After waiting two long years due to the pandemic, “Calendar Girls” by Tim Firth, produced and directed by Connie Ross, opened triumphantly on March 18 at Silhouette Stages in Slayton House. The story revolves around several middle-aged women in Yorkshire, England who are members of the Women’s Institute or W.I. The play is a comedy based on a true story when in 1999, eleven W.I. members posed nude for a calendar to raise money for the Leukemia Research Fund. (The W.I. has been around for over 100 years and tied to the suffrage movement.) The story was turned into a film in 2003, starring two grand dames of British cinema, Helen Mirren and Julie Walters.
Annie (Julie Press) is dealing with the illness of her husband, John (Russell Wooldridge). Her best friend, Chris (Debbie Mobley) runs a flower shop with her husband, Rod (Jeff Dunne). Chris is flamboyant and a bit of a social rebel. Annie is one of those strong people who manages to cope with the stresses stemming from John’s leukemia and his treatments.
…a perfect play to reopen Silhouette Stages’ live performances…an excellent reason to get out of the house again and see fine theatre.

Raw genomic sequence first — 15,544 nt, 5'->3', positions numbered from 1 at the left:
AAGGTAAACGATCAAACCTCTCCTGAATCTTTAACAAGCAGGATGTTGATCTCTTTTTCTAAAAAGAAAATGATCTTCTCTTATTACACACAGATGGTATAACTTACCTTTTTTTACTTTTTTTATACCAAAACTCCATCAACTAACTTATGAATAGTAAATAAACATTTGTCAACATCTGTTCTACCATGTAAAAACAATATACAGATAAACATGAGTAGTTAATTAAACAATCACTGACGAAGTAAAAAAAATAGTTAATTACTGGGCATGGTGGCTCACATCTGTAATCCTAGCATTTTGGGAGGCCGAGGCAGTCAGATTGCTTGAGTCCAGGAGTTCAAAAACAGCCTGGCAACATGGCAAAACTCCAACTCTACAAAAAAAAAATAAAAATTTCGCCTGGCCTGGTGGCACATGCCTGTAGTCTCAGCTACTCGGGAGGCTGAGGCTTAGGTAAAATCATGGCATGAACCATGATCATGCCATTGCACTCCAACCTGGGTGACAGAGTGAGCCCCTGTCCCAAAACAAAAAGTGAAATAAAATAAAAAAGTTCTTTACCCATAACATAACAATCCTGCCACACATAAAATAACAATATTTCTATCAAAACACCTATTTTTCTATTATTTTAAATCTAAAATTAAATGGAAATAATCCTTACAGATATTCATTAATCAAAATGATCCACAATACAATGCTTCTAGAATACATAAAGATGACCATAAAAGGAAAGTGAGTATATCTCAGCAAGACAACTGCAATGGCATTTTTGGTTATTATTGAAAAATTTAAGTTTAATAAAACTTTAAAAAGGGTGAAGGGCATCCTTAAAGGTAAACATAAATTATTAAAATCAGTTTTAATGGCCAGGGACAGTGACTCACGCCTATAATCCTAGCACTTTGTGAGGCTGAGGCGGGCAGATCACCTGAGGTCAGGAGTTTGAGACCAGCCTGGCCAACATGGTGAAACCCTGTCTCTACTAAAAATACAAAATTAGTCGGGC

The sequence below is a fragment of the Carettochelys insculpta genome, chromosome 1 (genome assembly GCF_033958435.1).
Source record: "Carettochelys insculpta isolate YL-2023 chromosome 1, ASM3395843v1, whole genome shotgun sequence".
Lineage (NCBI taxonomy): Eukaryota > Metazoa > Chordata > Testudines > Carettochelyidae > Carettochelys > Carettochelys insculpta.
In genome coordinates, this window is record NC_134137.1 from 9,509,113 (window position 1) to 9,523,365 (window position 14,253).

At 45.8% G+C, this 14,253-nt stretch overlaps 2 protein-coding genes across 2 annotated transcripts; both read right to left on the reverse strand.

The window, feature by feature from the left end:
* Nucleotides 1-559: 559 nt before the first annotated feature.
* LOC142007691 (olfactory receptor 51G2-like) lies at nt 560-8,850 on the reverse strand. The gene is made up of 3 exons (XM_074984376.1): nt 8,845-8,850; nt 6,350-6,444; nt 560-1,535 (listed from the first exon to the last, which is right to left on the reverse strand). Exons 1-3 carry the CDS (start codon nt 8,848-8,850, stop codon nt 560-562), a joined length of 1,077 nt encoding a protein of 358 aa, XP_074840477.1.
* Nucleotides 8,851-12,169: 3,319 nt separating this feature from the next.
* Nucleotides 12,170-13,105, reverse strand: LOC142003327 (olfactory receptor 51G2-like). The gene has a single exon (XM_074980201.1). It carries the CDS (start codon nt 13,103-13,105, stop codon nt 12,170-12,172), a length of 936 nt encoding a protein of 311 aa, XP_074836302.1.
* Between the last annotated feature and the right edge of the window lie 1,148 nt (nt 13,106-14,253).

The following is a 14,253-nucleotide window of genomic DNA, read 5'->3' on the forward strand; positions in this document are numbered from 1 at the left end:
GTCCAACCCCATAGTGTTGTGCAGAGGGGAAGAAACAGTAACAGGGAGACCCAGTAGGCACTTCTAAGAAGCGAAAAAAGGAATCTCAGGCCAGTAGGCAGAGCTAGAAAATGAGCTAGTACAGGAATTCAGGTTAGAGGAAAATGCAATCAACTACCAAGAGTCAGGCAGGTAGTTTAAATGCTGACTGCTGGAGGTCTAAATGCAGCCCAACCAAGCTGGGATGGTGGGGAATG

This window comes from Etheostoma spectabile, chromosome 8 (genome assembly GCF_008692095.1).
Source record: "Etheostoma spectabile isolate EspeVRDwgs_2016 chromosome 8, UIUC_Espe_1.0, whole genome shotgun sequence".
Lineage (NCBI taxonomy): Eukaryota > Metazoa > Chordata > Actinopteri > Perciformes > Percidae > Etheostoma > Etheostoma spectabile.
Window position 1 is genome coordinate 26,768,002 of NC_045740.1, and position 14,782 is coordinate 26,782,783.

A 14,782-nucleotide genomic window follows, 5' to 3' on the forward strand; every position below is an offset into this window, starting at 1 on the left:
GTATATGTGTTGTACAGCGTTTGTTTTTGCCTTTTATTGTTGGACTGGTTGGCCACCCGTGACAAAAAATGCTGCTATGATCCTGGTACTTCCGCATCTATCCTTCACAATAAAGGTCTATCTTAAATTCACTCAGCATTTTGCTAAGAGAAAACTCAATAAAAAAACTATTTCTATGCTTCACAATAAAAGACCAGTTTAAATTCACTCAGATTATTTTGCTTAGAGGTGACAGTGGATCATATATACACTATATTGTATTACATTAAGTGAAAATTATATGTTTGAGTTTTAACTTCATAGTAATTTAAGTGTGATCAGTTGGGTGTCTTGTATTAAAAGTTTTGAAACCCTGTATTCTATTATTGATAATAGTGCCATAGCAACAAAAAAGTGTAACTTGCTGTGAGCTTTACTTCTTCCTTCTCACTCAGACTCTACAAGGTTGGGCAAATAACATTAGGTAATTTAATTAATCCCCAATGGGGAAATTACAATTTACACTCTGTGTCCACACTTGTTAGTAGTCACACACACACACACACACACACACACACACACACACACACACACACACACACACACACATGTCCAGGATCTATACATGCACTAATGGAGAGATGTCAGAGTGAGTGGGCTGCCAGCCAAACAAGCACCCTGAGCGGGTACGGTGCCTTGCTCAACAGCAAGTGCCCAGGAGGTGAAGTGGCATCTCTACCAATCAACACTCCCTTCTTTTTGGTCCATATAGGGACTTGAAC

The plot centers on Annie and Chris’ friendship and their desire to replace a very uncomfortable settee in the family waiting room of the local cancer treatment center. Their W.I. group decides the best way is to do their own “nudie” calendar with the members of their group as the models. Chris and Annie are aided by their friends, Cora (Cheryl Campo), a church organist; Jessie (Andrea Ostrowski Wildason), a local teacher; Celia (Ande Kolp), a flamboyant golfer who is also chafing under the stuffy social rules of the upper middle class of Yorkshire; and Ruth (Tatiana Dalton), a timid woman a little bit too accommodating and eager to please. The Women’s Institute is led by Marie (Suzanne Young) who is very proper, inflexible and, naturally, does not approve of the idea.
The success of the play hinges on the two actors who play Chris and Annie. Mobley’s portrayal personifies Chris from the opening when we see her teaching her own form of Tai Chi, then later while she is steering the group through posing for the calendar and to the end when she comes to face her own flaws. Press creates a wonderfully empathetic Annie. Most of us have had to deal with a family member or friend with cancer. Press’s Annie tugs at our hearts without getting maudlin.